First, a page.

before or after the transfer may have claims for unfair dismissal. Finally, representa-
tives of the employees affected by the transfer are entitled to be informed about the
transfer and to be consulted on measures which are proposed as a result of the transfer.
In offshoring, employees often do not transfer to the offshore provider. However, the
Directive may still apply to the affected employees. In such case, the employees may
be entitled to notice and counseling, if they are affected by job replacement, changes, or
release due to the offshoring. Severance payments and other rights may also be triggered.
Other countries impose stringent hiring and ¬ring requirements on employers, requir-
ing government approval for layoffs and closures. For example, in India, if a company
employs over 100 employees, a government approval may be required to ¬re employees.
If such approval is denied, the company may be forced to implement voluntary retirement
schemes and pay the employees to resign. In Canada, some Eastern European and some
Latin American countries, workers who are transitioned to an outsourcing provider
may be entitled to severance payments even though they obtain a new position with the
outsourcing provider.
Immigration laws also affect offshoring, particularly where foreign workers need to
be close to the customer. Under US immigration law, in September of 2003, the number
of H1-B work permits available was reduced from 195,000 to 65,000 annually. This
reduction of H1-B work permits may limit an offshore provider™s ability to place staff
115 Offshore legal issues


onsite in the US. Outsourcing agreements should allocate responsibility to the provider
for managing such visa, immigration and quali¬cation to work issues. It is important
for the customer to know that provider personnel hold all appropriate work permits and
authorizations required under applicable laws.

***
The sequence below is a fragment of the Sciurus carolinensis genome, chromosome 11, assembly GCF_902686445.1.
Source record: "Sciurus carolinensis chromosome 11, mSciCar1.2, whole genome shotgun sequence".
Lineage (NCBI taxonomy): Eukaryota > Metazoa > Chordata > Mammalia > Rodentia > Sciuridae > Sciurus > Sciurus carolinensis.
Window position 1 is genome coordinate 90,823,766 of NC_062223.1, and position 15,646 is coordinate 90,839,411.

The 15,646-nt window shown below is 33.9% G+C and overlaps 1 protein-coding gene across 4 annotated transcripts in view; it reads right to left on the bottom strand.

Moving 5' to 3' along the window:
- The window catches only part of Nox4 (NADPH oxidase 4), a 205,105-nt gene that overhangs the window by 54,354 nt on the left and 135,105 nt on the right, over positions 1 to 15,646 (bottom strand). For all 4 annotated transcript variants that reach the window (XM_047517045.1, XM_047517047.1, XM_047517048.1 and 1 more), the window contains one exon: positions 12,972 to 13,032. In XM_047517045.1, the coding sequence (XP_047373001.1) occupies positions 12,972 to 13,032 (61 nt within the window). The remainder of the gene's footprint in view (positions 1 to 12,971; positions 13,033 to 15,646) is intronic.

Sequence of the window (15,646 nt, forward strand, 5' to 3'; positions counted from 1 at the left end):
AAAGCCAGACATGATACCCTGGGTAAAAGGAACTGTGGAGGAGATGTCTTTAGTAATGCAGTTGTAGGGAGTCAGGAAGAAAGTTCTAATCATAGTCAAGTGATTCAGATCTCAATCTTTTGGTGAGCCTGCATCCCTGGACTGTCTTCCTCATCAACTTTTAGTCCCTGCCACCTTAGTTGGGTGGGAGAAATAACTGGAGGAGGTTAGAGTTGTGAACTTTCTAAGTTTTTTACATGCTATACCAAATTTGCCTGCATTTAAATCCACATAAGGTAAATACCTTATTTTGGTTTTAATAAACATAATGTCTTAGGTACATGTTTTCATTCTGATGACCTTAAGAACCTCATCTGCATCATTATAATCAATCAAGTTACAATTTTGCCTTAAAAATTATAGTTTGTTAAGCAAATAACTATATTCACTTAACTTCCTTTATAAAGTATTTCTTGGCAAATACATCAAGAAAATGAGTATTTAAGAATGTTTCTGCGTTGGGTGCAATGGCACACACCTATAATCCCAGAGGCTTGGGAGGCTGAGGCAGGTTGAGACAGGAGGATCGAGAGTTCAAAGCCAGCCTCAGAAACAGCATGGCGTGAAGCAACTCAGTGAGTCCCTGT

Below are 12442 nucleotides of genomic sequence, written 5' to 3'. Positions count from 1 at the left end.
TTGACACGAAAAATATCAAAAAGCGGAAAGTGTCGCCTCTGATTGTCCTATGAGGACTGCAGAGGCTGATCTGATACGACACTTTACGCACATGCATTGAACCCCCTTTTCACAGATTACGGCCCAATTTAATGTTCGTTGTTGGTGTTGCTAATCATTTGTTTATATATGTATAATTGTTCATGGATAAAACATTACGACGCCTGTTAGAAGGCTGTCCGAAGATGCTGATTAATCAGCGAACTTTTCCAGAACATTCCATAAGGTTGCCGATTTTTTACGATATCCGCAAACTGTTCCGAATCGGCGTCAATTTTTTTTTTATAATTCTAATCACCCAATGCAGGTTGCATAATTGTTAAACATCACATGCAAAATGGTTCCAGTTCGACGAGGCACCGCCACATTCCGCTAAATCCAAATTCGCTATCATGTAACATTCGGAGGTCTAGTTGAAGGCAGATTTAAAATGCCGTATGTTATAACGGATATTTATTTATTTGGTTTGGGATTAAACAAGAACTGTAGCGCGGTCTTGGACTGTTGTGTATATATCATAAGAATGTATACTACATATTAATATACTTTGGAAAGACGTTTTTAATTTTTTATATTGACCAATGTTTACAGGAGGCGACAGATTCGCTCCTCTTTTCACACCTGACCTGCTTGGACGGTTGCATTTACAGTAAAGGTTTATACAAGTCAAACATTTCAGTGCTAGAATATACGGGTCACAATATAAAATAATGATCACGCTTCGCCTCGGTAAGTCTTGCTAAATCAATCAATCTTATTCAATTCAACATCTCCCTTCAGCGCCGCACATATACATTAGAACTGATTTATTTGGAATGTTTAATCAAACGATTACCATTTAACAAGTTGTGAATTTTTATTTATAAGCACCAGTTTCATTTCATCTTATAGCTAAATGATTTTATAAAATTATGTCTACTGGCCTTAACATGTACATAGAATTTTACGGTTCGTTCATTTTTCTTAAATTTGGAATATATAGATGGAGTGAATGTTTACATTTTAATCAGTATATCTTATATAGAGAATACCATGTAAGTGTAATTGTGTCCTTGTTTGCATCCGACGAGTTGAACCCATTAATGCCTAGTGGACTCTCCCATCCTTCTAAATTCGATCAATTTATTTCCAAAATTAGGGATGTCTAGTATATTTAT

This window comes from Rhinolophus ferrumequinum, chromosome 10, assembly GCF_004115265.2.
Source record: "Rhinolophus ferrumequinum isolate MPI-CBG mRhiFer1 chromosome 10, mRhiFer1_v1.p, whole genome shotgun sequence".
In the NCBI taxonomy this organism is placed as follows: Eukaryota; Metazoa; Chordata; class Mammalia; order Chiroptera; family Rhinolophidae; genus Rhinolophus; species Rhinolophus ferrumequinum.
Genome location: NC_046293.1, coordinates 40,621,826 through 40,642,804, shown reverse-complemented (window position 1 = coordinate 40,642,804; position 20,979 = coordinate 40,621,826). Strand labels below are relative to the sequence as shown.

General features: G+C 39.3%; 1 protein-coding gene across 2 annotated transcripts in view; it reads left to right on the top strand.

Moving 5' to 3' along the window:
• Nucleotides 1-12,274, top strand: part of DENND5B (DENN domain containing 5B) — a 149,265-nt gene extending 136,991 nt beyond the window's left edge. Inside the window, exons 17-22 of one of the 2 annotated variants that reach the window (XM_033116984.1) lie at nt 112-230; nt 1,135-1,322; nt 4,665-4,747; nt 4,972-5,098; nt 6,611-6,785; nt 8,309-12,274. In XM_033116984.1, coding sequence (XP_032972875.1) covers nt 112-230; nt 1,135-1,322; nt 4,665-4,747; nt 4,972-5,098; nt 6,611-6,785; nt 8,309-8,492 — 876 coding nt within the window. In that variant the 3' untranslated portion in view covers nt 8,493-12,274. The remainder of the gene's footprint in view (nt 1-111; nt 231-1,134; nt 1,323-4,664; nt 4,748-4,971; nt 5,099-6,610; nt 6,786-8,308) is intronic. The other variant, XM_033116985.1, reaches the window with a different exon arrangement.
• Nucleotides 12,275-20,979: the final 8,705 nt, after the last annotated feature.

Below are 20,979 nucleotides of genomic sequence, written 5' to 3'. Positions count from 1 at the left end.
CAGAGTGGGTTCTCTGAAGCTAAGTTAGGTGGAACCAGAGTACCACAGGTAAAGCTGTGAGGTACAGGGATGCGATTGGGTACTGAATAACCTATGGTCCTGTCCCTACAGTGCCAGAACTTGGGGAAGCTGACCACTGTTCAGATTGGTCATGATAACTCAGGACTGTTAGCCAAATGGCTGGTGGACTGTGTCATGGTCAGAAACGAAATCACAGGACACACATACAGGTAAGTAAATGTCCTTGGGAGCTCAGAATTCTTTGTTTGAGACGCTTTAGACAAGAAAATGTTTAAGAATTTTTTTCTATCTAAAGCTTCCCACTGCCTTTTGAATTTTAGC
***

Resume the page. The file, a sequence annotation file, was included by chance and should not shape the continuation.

Import and export issues
Various countries have export restrictions that affect the types of products and services that
may be sent across borders. For example, certain types of software may not be sent to or
from various countries. In the US, certain software products with strong encryption capa-
bilities are regulated as weapons by the Department of Defense. It is illegal to transport this
software outside of the US without ¬rst obtaining the appropriate approvals. Thus, a com-
pany in the US that desires to send regulated software offshore for maintenance and devel-
opment may not be able to do so without the appropriate approvals and licenses, or may
not be able to do so at all. Similarly, China regulates the import of encryption software.
Countries often have laws that restrict access to certain types of sensitive business
and government data. In the US, a company that sells products and services to the fed-
eral government may have sensitive data that is protected by regulations and agree-
ments with the federal government. In those cases, the sensitive data which may be part
of a larger database, may only be accessed and used by approved individuals in the
company. Access to such data, by foreign citizens inside or out of the company may be
a violation of the regulations and agreements.

Privacy and data transfer
Recent developments in privacy laws worldwide have created some complications for
offshoring transactions. Privacy and its close cousin, data security, are emerging as key
new topics that present both legal and business risks. Failure to consider and plan for
privacy issues can bring unwanted consequences, such as bad publicity, of¬cial enforce-
ment actions, ¬nes and penalties, and private lawsuits. Even more damaging is the loss
of public trust that can result from privacy problems.
US privacy landscape
The US historically has favored self-regulation for privacy protections. This meant that,
until recently, there was little US privacy law to consider in offshoring. Technology has
brought big changes “ robust databases, data mining, CRM tools, cookies, cross-matching
of data, Internet use, data sharing, offshoring and outsourcing. These changes are seen
as a threat to privacy rights. Consumer protection groups and governments are express-
ing privacy concerns.
The US Congress enacted the following privacy legislation in the areas of personal
¬nancial, health and medical information:
— The Gramm-Leach-Bliley Act governs personal ¬nancial information.